Do I Need a Juicer or Blender?

This entry is part 2 in the series Juicing 101

 (Originally published March 15, 2013. Updated 3 May, 2017)

I am often asked this question:

What’s the difference between a juicer or a blender?

Let’s spend some time looking at this topic. We will look at

  • What is a juicer?
  • What is a blender?
  • Which is better?
  • Food for Baby
  • Feed Your Growing Child
  • Early Morning Pickup Breakfast in a Glass

Disclosure: This post may contain some affiliate links for your convenience. Click here to read my full disclosure policy.

What is a Juicer?

When you use a juicer, you extract the juice, and only the juice, from the fruit or vegetables. The pulp and fiber remains behind.

The resulting liquid contains 100% juice including all the vitamins, minerals and other healthy nutrients. This can then be easily taken into the body.

It requires almost no digestive process and gives the immune system an immediate boost.

The above model is virtually identical to the one I use although mine is a different brand-name (bought in South Africa). I highly recommend the style as it is much easier to clean than all the other models I’ve used.

Juicers (also known as juice extractors or juicing machines) are designed to produce fresh juice from a wide assortment of fruit and vegetables.They are easy to use, although often difficult to clean. For this reason I always advocate would-be purchasers take a good look at a machine before buying.

It is worth paying a few extra dollars, pounds, rands or yen, to ensure you won’t spend ages trying to clean the machine each time you use it.

What is a Blender?

Blenders are versatile appliances for use in the home. They can crush ice and liquefy softer food ingredients such as fruit and some vegetables. It can be used to create wonderful, creamy soups, as well as the most delicious smoothies.

This very well-priced model has the following attributes.

  • 14 oz. capacity
  • Great for fruit smoothies, icy drinks, shakes & more
  • Travel lid lets you drink from the jar
  • Blend and drink in the same jar for less mess
  • Compact storage, jar stores upside down and cord wraps around base

If I didn’t already have one, I would be tempted to get this one. I love the compact storage and the travel lid.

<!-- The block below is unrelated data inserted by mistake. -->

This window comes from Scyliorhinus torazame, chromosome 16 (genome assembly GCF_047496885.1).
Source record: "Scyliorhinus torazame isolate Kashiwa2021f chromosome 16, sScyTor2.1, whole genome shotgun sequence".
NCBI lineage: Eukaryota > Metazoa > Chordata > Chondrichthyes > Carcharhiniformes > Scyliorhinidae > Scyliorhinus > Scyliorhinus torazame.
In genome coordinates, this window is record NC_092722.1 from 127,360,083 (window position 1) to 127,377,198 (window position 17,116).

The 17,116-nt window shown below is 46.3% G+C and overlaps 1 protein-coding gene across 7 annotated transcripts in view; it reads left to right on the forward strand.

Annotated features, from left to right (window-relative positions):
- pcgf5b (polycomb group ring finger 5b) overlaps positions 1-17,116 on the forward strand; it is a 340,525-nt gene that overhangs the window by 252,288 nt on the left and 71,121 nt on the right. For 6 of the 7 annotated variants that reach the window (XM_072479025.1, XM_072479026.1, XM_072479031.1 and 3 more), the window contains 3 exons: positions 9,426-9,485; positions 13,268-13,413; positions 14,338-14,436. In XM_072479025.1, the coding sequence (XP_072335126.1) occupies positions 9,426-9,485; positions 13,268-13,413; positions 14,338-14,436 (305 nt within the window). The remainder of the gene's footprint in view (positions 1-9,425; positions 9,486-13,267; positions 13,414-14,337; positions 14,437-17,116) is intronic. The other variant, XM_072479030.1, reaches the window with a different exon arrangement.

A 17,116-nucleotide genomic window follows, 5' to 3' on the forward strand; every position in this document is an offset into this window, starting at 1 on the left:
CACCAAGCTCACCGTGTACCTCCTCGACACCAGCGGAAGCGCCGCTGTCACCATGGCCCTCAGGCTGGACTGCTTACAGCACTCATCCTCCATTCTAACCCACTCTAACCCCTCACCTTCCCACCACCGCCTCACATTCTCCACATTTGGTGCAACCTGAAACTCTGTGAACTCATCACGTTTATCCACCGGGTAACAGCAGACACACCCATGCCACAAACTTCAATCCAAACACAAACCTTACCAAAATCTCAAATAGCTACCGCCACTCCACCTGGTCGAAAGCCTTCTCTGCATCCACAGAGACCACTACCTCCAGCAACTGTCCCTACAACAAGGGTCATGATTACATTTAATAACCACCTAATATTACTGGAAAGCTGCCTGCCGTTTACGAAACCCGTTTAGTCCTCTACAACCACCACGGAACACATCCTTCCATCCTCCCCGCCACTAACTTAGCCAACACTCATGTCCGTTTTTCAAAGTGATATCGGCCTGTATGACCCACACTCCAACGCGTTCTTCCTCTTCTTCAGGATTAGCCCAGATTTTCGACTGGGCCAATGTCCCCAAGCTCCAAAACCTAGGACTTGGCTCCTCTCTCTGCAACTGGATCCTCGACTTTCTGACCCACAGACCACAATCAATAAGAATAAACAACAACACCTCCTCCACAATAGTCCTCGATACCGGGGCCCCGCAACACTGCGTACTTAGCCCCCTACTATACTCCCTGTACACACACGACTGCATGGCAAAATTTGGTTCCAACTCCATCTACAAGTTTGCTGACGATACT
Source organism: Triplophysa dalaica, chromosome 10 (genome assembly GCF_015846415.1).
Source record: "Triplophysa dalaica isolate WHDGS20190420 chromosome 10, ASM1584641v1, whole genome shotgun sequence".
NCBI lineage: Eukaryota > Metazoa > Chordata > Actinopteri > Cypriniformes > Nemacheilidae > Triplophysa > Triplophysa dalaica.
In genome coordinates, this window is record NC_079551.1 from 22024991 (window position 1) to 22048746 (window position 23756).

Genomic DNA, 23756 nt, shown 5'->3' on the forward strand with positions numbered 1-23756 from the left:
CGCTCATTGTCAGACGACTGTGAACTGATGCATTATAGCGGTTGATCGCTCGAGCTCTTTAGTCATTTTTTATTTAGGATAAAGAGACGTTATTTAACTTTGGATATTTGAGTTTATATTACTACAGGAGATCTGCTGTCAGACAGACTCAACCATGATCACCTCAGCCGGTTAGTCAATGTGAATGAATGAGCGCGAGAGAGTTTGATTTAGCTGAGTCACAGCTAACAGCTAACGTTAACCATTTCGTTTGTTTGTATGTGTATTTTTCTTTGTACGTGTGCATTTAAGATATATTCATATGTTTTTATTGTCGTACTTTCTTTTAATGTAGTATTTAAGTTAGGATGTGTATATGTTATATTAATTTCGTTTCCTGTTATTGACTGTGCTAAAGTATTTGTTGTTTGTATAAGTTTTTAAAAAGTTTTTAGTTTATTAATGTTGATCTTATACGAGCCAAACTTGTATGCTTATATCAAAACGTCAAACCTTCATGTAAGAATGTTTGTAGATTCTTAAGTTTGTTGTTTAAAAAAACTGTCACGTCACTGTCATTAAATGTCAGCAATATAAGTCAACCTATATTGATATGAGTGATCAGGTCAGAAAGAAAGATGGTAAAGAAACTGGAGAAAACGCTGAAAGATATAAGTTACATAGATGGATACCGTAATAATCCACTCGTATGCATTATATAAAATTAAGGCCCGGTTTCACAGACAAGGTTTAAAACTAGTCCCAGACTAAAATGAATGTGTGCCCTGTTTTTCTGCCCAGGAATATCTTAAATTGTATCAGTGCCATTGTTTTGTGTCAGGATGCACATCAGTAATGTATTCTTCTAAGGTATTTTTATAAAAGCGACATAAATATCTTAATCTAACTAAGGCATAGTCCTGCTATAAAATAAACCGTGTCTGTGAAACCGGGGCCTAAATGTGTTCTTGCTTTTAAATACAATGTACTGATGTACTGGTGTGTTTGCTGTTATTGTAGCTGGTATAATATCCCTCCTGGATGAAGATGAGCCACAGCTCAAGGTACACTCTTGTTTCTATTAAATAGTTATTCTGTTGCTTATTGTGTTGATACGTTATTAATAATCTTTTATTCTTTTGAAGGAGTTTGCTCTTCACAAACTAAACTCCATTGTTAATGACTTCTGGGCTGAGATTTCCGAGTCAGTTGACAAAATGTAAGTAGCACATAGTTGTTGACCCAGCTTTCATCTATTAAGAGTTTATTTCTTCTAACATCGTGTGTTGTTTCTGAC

The main difference between the juicer and blender is that the blender, also known as a liquidiser, removes nothing. It emulsifies whatever is put into it. So you get the nutrients, plus the pulp and fibre.

In some cases, this is what you want. This makes for a more filling drink, and thick nutritious soup. You wouldn’t want to make soup in a juicer.

And if you’re wanting to make a real thick delicious smoothie, the blender is what you’re looking for. It crushes ice and blends it into your drink with no problem at all, whereas the juicer may battle with big pieces.

Which is Better?

Both are fabulous additions to your kitchen. If you have children or elderly or frail people who need a soft diet, they are both indispensable. If you use a juicer, you can drink a huge amount of fruits and veggies in one glass as it does not contain bulk, and is therefore not so filling as a drink from the blender.

With the juicer, your digestive system has almost no work to do, as there are no solids to deal with.

However, with the blender, you can make wonderful smoothies, soups, and even delicious peanut or almond butter. If you’re wanting to make healthy, creamy soups for a cold winter’s evening, you need the blender. If you’re wanting to give your digestive system a break and still take in plenty nutrients, the juicer is the way to go.

Food for Baby:

If you have a baby starting out on solids, please avoid the food in jars. That is ideal for travelling, or for the occasional snack. The fruit is especially tasty and I love to keep small jars of puréed apple to use as apple sauce with meals. But try eating the meat and vegetable mixes and tell me they taste the same as the real thing. They have a different flavor, consistency, and appearance.